If you had to zoom out at the highest level, you have 30 million people who left, what we call casually, and then you have 10 million people who left as dechurched casualties. The casualties had significant pain and hurt for a wide variety of reasons. It’s mainly those reasons of racism, misogyny, clergy scandal, clergy abuse, political syncretism, Christian nationalism, some of those kinds of things. Then you have 30 million people who left for things that basically just amount to habits and rhythms and those sorts of things. Very practical reasons for why they left. In terms of evangelicals, of the 40 million people who stopped going to church regularly, 15 million of those people left evangelical churches. And we have four very different profiles of the evangelical dechurched, and so we devote a chapter to each of those different profiles in the books. It would take way too long for me to unpack some of the differences and nuances between those four groups, because they’re massively different.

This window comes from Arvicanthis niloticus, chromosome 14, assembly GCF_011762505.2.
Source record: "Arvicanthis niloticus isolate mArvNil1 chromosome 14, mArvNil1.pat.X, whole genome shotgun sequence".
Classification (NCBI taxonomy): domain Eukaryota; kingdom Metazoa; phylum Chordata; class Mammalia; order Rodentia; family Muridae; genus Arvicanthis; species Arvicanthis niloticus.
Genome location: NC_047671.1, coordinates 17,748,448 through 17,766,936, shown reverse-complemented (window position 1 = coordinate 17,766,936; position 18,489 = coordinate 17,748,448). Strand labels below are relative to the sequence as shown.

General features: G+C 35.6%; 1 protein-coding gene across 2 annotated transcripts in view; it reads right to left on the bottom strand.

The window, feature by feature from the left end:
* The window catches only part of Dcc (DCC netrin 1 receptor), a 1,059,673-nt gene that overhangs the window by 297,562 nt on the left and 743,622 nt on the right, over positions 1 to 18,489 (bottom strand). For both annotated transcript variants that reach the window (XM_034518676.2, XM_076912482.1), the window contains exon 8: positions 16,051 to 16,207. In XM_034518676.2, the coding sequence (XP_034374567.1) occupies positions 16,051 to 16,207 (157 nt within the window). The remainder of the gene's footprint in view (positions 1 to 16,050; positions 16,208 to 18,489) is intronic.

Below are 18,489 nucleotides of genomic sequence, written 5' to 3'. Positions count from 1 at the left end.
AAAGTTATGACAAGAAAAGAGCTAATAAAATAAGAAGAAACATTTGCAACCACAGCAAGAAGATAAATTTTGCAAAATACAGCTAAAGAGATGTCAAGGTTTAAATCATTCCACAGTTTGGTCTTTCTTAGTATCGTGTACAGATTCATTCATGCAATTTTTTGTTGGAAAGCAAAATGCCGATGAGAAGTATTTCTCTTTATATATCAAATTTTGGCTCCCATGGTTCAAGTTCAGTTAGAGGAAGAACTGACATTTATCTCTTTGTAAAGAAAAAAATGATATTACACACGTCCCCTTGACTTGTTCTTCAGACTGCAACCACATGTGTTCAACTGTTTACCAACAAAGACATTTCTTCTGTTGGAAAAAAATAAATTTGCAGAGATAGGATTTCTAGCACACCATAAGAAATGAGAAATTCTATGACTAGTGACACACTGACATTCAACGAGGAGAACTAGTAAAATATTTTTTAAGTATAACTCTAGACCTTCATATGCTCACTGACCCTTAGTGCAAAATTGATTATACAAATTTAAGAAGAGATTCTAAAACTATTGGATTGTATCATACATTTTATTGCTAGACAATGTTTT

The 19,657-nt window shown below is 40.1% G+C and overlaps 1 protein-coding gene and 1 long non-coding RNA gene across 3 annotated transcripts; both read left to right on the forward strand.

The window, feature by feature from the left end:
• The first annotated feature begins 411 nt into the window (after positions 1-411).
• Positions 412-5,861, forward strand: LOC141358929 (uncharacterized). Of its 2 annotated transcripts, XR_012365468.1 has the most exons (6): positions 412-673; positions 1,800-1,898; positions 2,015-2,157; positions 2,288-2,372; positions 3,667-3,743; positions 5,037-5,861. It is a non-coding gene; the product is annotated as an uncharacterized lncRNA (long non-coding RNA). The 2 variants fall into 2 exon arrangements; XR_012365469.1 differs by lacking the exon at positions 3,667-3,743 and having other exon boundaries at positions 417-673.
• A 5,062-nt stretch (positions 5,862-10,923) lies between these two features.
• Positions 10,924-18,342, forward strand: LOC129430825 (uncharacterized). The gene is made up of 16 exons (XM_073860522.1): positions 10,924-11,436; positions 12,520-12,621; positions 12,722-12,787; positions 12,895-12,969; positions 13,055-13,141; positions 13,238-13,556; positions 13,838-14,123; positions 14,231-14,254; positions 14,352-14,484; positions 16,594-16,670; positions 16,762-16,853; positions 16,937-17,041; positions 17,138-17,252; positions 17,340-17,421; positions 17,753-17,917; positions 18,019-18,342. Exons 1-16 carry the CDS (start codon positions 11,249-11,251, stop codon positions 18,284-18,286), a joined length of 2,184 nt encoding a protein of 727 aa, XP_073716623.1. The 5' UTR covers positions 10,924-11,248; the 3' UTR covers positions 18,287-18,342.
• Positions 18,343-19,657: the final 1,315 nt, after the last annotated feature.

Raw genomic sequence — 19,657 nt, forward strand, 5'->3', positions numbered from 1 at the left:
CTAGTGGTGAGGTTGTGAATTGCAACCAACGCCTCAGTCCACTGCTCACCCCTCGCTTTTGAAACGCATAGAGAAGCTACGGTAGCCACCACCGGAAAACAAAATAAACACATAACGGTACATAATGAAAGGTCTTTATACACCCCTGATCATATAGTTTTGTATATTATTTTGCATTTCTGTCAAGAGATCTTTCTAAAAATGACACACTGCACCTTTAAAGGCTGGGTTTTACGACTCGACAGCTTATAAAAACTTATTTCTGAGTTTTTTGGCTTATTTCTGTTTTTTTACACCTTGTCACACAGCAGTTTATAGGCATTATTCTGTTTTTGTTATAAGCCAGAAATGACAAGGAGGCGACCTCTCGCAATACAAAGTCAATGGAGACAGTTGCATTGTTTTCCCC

TRACI DEVETTE GRIGGS: As believers and church goers, who most of us, I think, believe in the Great Commission, we understand that we’re supposed to share the hope that is within us, like if we’re going after people who are Christians but who just aren’t in church, why is that an important thing for us as Christians to focus on?

MICHAEL GRAHAM: What we’ve observed is that the longer you that you’re out of church, the more that your belief in the basics say, Nicene Creed level Christianity, the more that those things erode over time. And so it’s not good for people to be out of the habit of regular church going. The second thing would be about the about to about 10 of the 15 million people who left evangelical churches, they don’t really look like Christians anymore, at least in their beliefs, and about 5 million still look like they do. So this is really low hanging fruit. You know, when you have 8 million of the 15 million people who left evangelical churches who are willing to come back to church right now, and the reasons why that you’re looking for at the highest level are really just two things. They’re just looking for good friendships, and they’re looking for a healthy local church, one where they can see the truth, goodness, and beauty of the gospel, kind of present there in the congregation.